# Free Rigid Body Collisions

A free rigid body collision is an instance where two non-anchored or movable bodies impact one another, and we are treating at least one of those bodies as a rigid body where rotation can occur.

## Rigid Body Inelastic Impacts

We will begin our analysis with inelastic impacts, where the bodies stick together after impact. In these systems we will first recognize that the **large internal impulsive forces** between the bodies colliding dwarf any external forces at the time of collision. Though the linear momentum of each body individually will change drastically, the linear momentum of the system as a whole will not change. Assuming we call our two bodies A and B and we take the velocities at the center of mass (G), we arrive at the vector equation below.

\[ m_{A} \vec{v_{GAi}}+m_{B} \vec{v_{GBi}}= (m_{A}+m_{B}) \vec{v_{GABf}}\] |

Furthermore, breaking this vector equation down into x and y components, we will arrive at the following set of scalar equations.

\[m_{A} v_{GAix}+m_{B} v_{GBix}= (m_{A}+m_{B}) v_{GABfx}\] |

\[m_{A} v_{GAiy}+m_{B} v_{GBiy}= (m_{A}+m_{B}) v_{GABfy}\] |

In addition to the linear momentum being conserved, the angular momentum is also conserved for the system as a whole, as the large impact's angular impulse is internal. The angular momentum can be taken about any point, so long as we are consistent throughout the equation. For more information on calculating the angular momentum about various points, consult the prior sections.

\[angular\ momentum\ initial = angular\ momentum\ final\] |

## Rigid Body Elastic and Semi-Elastic Impacts

In an elastic or semi-elastic impact the bodies do not stick together after impact and will have separate linear and angular velocities post impact. With potential linear velocities in the x and y directions for each body, as well as separate angular velocities post impact, we will potentially have six unknowns to solve for. This also means that we will need six equations to solve for all of those unknowns.

The first three equations will be the same as with the inelastic impact. Both linear momentum and angular momentum will be conserved for the system as a whole.

\[m_{A} v_{GAix}+m_{B} v_{GBix}= m_{A} v_{GAfx}+m_{B} v_{GBfx}\] |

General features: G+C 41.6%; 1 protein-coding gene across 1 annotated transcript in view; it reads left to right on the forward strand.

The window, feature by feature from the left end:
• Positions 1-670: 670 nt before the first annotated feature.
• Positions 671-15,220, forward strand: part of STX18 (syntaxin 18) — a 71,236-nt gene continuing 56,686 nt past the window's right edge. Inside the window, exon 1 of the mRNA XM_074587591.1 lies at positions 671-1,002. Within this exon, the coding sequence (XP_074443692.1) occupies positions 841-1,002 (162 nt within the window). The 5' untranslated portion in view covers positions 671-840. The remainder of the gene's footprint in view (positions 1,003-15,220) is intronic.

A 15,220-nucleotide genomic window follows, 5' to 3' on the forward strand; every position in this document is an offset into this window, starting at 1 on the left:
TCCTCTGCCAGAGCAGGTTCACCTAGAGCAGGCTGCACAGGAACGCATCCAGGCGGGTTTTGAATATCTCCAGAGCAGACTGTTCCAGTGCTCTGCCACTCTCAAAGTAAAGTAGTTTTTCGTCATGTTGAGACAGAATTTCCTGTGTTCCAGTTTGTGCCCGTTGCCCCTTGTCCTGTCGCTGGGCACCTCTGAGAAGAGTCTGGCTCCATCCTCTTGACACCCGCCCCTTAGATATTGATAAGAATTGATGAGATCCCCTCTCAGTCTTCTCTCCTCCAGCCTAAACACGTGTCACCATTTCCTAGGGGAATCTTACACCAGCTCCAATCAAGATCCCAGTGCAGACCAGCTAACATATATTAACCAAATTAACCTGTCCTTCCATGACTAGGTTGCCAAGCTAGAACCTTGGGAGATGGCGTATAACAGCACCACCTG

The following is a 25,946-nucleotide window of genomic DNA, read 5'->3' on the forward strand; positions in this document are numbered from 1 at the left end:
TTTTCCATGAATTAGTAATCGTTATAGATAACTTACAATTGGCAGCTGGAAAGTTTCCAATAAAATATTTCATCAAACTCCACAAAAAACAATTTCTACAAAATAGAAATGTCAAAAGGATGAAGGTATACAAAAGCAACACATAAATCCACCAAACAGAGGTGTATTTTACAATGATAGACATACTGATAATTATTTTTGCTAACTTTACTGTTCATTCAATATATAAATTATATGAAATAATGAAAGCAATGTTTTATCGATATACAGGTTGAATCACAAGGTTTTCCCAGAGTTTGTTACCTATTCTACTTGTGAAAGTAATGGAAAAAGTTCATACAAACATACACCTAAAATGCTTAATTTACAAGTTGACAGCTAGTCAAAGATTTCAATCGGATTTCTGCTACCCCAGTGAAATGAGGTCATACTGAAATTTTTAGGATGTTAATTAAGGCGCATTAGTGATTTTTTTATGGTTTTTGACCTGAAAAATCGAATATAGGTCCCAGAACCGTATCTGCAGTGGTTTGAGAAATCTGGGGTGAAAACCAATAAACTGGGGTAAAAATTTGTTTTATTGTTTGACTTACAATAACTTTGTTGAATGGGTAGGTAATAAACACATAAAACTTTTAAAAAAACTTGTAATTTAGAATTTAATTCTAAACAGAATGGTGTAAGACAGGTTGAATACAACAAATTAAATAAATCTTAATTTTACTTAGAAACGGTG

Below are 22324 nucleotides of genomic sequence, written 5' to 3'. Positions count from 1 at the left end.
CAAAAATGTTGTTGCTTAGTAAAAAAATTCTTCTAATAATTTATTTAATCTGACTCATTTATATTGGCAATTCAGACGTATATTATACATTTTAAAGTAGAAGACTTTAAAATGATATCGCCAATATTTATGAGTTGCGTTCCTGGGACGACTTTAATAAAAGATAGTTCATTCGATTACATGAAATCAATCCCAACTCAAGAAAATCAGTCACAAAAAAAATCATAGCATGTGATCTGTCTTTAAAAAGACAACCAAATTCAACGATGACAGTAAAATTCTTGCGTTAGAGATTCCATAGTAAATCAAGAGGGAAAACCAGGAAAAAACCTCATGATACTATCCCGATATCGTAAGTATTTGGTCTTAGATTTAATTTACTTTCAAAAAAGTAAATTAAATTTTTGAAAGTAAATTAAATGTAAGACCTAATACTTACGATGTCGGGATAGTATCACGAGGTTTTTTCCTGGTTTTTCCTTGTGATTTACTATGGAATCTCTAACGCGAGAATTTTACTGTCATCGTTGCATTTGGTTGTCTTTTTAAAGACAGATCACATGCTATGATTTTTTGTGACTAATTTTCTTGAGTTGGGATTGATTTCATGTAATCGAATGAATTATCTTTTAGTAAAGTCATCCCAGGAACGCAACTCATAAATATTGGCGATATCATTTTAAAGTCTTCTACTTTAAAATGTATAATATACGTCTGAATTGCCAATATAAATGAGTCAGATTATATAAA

\[m_{A} v_{GAiy}+m_{B} v_{GBiy}= m_{A} v_{GAfy}+m_{B} v_{GBfy}\] |

\[angular\ momentum\ initial = angular\ momentum\ final\] |

As before, the linear velocities need to be taken at the center of mass (G), and the angular momentum can be taken about any point so long as we are consistent with the point we are taking it about throughout the equation.

To add to those three equations, as with rigid body surface impacts, we can assume the angular momentum of each body individually is conserved about the point of impact (P). This is because there will be no impulse angular impulse during the collision about this point in particular. As this point is almost always not at the center of mass of either body, we wind up with the following two equations.

\[ I_{GA} * \vec{\omega_{Ai}} + \left( \vec{r}_{G_A/P} \times m_A \vec{v_{GBi}} \right) = I_{GA} * \vec{\omega_{Af}} + \left( \vec{r}_{G_A/P} \times m_A \vec{v_{GAf}} \right)\] |

\[ I_{GB} * \vec{\omega_{Bi}} + \left( \vec{r}_{G_B/P} \times m_B \vec{v_{GBi}} \right) = I_{GB} * \vec{\omega_{Bf}} + \left( \vec{r}_{G_B/P} \times m_A \vec{v_{GBf}} \right)\] |

Finally, we can also use the coefficient of restitution equation, at least assuming we know what this coefficient is. For this equation, it will be important to look at the velocities at the point of impact (P) and to specifically look at the velocities normal to the plane of impact, similar to what we did with particles.

\[e=-\frac{v_{APnf} - v_{BPnf}}{v_{APni} - v_{BPni}}\] |

Along with kinematic relationships, combinations of the above equations and strategies can allow us to analyze post-impact motion of the objects. This is useful in areas such as accident reconstruction, where engineers determine what happened in a vehicular crash.